The Marshall Scholarship is a postgraduate scholarship available to American students for study at any university in the United Kingdom. It is the most selective graduate Fellowship available to American undergraduates, with 3.2% of 970 university-endorsed applicants ultimately securing the scholarship in 2015, and along with the Fulbright Scholarship it is the only broadly available scholarship available to Americans to study at any University in the United Kingdom. It is widely considered one of the most prestigious scholarships for U.S. citizens.
Up to 40 scholars are selected each year (32 in 2016 ), out of a pool of approximately 1,000 applicants who have been endorsed by their Universities to apply. Currently, there are over 1,900 Marshall Scholar alumni. To date, alumni are or have been prominent CEOs (LinkedIn, Dolby Labs); Supreme Court justices; members of the United States Congress; members of the Presidential Cabinet of the United States; state Governors; the Deans of Yale Law School, Stanford Law School and the Harvard Kennedy School; presidents of seven universities or colleges, including Duke University, Wellesley College, the Cooper Union, and Caltech; and leaders in many academic and professional disciplines, including one Nobel Laureate, four Pulitzer Prize–winning authors, two winners of the John Bates Clark Medal for the best American economist under the age of 40 and the President of the National Bureau of Economic Research, the Managing Editors of TIME and CNN and the International News Editor of The New York Times, one Astronaut, two Oscar nominees, one winner of the National Medal of Technology and Innovation, and one awardee of the Distinguished Flying Cross for service during the Iraq War.
The scholarship was created by the Parliament of the United Kingdom when the Marshall Aid Commemoration Act was passed in 1953, serving as a living gift to the United States of America in recognition of the post-World War II European Recovery Plan, commonly known as the Marshall Plan, and inspired by the Rhodes Scholarship. The first class of Marshall Scholars, who began academic study in the fall of 1954, consisted of eight men and four women selected from a pool of 700 applicants. In addition to pure academic pursuits, the program aims to provide future leaders of America with insight into the "British ideals and way of life" and to strengthen the "Special Relationship" that exists between the United States and the United Kingdom.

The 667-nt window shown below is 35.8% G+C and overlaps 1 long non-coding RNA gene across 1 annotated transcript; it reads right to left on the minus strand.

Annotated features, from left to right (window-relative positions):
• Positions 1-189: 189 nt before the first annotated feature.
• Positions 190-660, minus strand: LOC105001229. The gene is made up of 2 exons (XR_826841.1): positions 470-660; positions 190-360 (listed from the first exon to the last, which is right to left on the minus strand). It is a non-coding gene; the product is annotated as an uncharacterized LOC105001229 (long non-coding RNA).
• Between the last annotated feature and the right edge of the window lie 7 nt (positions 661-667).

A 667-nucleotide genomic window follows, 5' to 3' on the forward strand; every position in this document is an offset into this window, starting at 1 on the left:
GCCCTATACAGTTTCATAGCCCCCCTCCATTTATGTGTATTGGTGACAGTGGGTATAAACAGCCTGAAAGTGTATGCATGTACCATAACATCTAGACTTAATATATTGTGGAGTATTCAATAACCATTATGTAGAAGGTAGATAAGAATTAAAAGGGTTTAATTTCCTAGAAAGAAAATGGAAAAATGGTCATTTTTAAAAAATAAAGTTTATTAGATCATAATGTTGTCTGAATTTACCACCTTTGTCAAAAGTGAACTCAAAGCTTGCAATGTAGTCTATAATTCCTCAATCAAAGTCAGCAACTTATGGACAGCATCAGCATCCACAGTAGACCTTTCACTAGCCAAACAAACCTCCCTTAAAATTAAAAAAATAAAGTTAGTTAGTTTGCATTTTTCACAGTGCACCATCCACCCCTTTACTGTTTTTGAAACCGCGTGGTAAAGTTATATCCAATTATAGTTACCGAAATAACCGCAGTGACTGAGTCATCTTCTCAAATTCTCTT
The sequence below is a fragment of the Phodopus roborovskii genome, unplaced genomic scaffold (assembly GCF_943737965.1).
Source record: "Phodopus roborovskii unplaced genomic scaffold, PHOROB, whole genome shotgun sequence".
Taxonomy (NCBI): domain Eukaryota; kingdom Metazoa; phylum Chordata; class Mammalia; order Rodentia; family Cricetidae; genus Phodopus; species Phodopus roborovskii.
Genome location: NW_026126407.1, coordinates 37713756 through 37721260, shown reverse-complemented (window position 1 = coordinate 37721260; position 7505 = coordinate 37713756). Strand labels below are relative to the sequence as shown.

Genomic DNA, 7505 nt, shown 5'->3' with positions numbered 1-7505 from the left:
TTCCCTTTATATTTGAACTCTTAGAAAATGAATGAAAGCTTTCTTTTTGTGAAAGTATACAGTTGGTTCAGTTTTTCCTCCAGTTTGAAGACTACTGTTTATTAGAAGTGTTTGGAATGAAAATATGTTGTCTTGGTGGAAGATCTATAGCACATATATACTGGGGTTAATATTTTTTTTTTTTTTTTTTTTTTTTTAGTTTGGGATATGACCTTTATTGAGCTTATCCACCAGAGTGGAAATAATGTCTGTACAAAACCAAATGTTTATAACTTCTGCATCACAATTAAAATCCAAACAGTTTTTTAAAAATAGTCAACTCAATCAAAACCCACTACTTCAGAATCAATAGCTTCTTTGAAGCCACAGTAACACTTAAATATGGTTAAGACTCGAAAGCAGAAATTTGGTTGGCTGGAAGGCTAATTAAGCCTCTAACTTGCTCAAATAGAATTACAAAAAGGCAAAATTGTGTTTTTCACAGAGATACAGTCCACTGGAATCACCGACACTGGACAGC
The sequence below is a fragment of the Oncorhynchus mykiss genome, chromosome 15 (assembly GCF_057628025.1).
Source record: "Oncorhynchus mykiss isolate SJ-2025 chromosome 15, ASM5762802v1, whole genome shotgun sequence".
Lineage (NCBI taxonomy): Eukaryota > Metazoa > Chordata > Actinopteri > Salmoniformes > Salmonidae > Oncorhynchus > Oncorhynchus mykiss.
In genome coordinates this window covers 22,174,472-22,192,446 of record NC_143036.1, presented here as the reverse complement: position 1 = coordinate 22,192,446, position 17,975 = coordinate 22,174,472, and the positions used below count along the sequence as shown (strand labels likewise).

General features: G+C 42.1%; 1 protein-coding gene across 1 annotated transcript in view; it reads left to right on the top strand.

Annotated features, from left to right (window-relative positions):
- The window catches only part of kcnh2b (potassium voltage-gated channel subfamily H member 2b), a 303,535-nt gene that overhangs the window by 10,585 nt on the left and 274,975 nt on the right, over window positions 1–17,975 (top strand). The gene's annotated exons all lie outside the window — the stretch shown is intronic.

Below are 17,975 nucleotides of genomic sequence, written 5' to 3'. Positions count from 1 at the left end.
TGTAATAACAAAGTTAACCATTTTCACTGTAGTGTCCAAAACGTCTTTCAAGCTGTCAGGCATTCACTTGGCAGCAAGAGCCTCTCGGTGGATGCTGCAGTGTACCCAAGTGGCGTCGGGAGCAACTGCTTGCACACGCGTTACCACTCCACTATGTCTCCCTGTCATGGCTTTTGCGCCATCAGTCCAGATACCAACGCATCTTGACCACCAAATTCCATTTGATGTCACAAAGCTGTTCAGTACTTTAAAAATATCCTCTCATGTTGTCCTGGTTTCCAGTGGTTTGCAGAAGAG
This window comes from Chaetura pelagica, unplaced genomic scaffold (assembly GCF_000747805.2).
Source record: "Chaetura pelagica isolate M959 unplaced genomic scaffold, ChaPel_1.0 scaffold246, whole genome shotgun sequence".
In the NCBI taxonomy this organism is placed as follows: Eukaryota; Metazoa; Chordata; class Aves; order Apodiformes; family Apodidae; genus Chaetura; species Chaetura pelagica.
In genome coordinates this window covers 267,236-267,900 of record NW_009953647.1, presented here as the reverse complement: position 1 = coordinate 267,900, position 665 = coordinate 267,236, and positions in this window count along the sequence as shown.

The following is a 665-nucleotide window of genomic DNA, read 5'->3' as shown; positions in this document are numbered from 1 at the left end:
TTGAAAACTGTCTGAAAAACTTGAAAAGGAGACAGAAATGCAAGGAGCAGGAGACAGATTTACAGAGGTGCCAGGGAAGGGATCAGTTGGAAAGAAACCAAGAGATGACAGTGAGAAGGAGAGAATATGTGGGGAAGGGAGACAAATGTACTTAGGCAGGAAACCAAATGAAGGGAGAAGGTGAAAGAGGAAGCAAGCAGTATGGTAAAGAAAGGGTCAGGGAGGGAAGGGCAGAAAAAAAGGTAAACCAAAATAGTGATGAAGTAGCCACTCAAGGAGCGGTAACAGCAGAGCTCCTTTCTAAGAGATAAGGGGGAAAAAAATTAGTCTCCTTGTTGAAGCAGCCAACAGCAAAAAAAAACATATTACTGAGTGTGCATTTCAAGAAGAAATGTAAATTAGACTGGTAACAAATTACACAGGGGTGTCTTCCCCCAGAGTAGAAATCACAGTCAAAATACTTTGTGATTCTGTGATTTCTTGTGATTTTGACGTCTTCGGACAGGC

A close accord between our two countries is essential to the good of mankind in this turbulent world of today, and that is not possible without an intimate understanding of each other. These scholarships point the way to the continuation and growth of the understanding which found its necessity in the terrible struggle of the war years.
The published objectives of the Marshall Scholarships are outlined as follows:
- To enable intellectually distinguished young Americans, their country's future leaders, to study in the UK.
- To help scholars gain an understanding and appreciation of contemporary Britain.
- To contribute to the advancement of knowledge in science, technology, the humanities and social sciences and the creative arts at Britain's centres of academic excellence.
- To motivate scholars to act as ambassadors from the USA to the UK and vice versa throughout their lives thus strengthening British American understanding.
- To promote the personal and academic fulfilment of each scholar.
Plans to establish "Marshall Scholarships" as a living memorial to George Marshall were announced by British Foreign Secretary Anthony Eden on July 31, 1952, and were enacted by the Parliament of the United Kingdom when the Marshall Aid Commemoration Act was passed in 1953. The act's passage was backed by "leaders of all political hues," with British Foreign Secretary Ernest Bevin describing the scholarship's establishment as "a great opportunity for Europe." From its establishment, the Marshall Scholarship has been open to both men and women, while the Rhodes Scholarship which inspired it only became open to women beginning in 1977 following the passage of the British Sex Discrimination Act in 1975.